From a universal flu vaccine that could save us from a pandemic, to vaccines that target ticks and mosquitoes, Horizon looks at the science of vaccines during the month of February.
The bacteria that causes TB infects over a quarter of the world’s population, and we speak to the European scientists who are closing in on a vaccine for the disease that could save millions of lives.
We also look at the rise of measles and mumps as a result of fears over the MMR vaccination – and interview researchers who are collecting information to try to prevent unnecessary future vaccine scares.
The race for a vaccine against the novel coronavirus, or SARS-CoV-2, is on, with 54 different vaccines under development, two of which are already being tested in humans, according to the World Health Organization. And among the different candidates is a new player on the scene – mRNA vaccines.
Nearly 100 years ago scientists developed a vaccine for tuberculosis (TB). Today, there are 10 million new cases worldwide and 1.6 million deaths from the disease every year. Increasingly, these cases are becoming difficult to treat as the bug that causes the disease can be resistant to antibiotics. However, several new TB vaccines are under development and there is growing optimism that a new vaccine will emerge, says Helen McShane, professor of vaccinology at Oxford University, UK. This could save millions of lives, she said, but more work is needed to reassure the general public that vaccines are safe and effective.
The rise of alternative health practices and a quest for purity can partly explain the falling confidence in vaccines which is driving outbreaks of preventable diseases such as measles, according to Heidi Larson, professor of anthropology, risk and decision medicine at the UK’s London School of Hygiene & Tropical Medicine. She is working to understand the causes of vaccine hesitancy in order to devise ways of rebuilding trust.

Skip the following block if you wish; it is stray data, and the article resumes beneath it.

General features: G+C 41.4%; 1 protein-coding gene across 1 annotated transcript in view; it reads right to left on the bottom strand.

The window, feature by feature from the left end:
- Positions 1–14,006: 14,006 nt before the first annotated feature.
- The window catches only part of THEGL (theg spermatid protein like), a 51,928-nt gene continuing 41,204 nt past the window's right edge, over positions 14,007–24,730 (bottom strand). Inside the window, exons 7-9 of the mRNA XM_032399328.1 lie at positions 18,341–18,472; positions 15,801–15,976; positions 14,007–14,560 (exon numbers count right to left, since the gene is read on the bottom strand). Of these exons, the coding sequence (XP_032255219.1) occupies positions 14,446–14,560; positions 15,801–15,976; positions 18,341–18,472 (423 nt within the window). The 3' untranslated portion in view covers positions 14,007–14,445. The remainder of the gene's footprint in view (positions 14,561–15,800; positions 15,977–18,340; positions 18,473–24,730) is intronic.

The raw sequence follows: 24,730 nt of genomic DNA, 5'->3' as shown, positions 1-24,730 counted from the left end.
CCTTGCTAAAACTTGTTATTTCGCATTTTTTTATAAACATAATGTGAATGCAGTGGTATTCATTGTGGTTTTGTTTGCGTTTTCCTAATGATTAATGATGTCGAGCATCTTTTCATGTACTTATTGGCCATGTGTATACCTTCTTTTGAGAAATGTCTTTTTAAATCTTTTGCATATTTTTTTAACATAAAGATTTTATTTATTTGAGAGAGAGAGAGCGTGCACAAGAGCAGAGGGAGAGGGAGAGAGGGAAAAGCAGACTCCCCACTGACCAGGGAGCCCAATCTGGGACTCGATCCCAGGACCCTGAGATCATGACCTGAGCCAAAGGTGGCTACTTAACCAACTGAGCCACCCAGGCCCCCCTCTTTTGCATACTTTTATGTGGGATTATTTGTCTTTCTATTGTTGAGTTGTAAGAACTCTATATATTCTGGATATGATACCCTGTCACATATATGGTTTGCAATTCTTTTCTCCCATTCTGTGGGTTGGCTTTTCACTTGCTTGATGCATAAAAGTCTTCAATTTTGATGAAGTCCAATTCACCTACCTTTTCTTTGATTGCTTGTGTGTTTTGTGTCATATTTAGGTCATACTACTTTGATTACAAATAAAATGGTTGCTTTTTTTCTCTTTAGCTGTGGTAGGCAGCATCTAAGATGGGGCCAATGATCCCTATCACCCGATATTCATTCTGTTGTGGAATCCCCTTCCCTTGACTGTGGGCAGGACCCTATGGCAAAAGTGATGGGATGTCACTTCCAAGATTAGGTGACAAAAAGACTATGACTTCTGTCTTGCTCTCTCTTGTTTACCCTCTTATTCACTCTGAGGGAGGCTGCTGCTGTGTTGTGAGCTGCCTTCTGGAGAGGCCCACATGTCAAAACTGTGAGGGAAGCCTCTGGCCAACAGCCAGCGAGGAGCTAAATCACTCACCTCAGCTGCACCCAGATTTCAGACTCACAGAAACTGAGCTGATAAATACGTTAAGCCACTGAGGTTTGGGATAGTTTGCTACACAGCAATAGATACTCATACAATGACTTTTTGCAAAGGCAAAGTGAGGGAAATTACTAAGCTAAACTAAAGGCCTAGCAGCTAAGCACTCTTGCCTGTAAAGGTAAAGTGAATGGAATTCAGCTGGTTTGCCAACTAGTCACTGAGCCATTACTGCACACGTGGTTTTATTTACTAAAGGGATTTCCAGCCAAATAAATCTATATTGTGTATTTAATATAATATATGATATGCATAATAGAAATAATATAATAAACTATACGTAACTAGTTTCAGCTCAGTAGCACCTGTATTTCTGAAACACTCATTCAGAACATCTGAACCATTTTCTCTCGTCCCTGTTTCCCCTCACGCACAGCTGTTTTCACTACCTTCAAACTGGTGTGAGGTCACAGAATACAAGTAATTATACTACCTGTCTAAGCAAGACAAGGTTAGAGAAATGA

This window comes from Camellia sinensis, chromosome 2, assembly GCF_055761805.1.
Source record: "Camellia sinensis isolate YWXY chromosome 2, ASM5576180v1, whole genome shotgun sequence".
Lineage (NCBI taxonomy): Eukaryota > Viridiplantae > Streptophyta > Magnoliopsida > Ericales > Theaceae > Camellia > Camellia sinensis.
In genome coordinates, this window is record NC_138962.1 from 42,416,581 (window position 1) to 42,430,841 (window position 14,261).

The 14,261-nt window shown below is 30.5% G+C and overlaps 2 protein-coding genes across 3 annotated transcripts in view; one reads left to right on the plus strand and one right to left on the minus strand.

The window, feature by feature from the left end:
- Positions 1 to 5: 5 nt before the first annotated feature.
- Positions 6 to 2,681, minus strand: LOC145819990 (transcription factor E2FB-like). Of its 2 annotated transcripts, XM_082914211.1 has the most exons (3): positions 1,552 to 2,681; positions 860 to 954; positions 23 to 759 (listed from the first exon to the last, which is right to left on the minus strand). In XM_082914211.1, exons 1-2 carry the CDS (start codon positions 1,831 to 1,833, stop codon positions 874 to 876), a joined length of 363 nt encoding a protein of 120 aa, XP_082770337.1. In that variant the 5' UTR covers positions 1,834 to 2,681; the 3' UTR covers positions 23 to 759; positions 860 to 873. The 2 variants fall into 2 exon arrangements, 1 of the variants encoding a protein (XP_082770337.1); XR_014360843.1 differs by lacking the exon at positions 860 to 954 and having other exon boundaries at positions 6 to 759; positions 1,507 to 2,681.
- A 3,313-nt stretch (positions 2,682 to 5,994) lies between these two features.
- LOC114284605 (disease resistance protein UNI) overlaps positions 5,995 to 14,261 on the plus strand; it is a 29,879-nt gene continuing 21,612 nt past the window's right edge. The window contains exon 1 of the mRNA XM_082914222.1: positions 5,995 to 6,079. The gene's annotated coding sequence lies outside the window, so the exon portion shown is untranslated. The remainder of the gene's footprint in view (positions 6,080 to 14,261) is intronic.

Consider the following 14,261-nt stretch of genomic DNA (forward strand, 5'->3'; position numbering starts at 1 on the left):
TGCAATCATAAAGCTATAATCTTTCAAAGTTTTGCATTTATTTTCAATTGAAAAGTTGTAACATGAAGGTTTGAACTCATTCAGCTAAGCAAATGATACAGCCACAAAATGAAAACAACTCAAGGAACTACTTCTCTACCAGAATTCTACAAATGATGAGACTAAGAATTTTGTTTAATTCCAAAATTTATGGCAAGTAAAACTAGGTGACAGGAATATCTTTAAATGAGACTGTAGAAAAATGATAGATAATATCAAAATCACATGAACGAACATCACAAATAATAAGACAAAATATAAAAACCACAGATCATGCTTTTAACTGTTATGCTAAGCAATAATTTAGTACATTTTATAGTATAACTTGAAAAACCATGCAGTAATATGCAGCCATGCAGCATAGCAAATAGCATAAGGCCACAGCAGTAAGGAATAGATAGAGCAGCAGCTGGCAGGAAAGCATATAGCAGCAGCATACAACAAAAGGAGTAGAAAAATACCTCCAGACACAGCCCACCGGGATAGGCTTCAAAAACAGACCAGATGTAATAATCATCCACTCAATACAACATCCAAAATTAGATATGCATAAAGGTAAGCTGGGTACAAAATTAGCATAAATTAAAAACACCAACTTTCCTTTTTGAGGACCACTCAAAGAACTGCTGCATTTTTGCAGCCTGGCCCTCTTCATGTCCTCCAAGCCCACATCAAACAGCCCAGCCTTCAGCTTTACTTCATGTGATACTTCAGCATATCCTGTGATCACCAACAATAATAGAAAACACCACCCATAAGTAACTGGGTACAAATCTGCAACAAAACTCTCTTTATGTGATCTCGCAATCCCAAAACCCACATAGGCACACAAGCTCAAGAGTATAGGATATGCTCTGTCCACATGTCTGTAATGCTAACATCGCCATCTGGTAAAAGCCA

The fight against poverty-related diseases is gaining ground as scientists prepare trials of vaccines for hookworm, leishmaniasis and other parasitic diseases common in the developing world, thanks to the support of public research funding.
The days when measles was a killer disease affecting thousands are firmly in the past thanks to mass immunisations. However, a fall in vaccination rates means the disease is starting to make an unwelcome comeback in Europe – and European scientists have found a way to help.
Efforts to design a safe vaccine for Covid-19 are moving forward at full throttle, yet experts agree that it’s likely to be a year, at least, before an immunisation is ready. Meanwhile, scientists around Europe are exploring ingenious ways – including with the help of alpacas – to use the latest techniques in molecular manipulation to repair coronavirus-induced lung damage or to block the virus before it wreaks havoc.
Transfusing antibodies from Covid-19 survivors into seriously ill patients could provide a quick treatment win, but a more selective approach may both treat and prevent the disease. A single, highly-effective antibody that is mass-produced like a drug could combine the benefits of antivirals and a vaccine for at-risk individuals such as health workers.
The iridescence of marble berries and the clever, light-bending perforations of microalgae are some lessons from nature that scientists are drawing upon to create biodegradable glitter and makeup pigments, and bionic algae to use in lasers or to clean pollutants.
How do you feed a city? It is one of the great questions of our time. After all, for a species that ultimately depends on plants to feed ourselves, we do tend to cram ourselves into places that are rather unfriendly towards them. Our cities are built around cars, offices and perhaps the odd park – not fields of crops.
Scientists are drawing on nature’s clever ways to build structures and produce iridescence.
Infection-halting therapies being explored include neutralising antibodies.
Metagenomics can help us spot emerging diseases such as coronavirus, says virologist Marion Koopmans.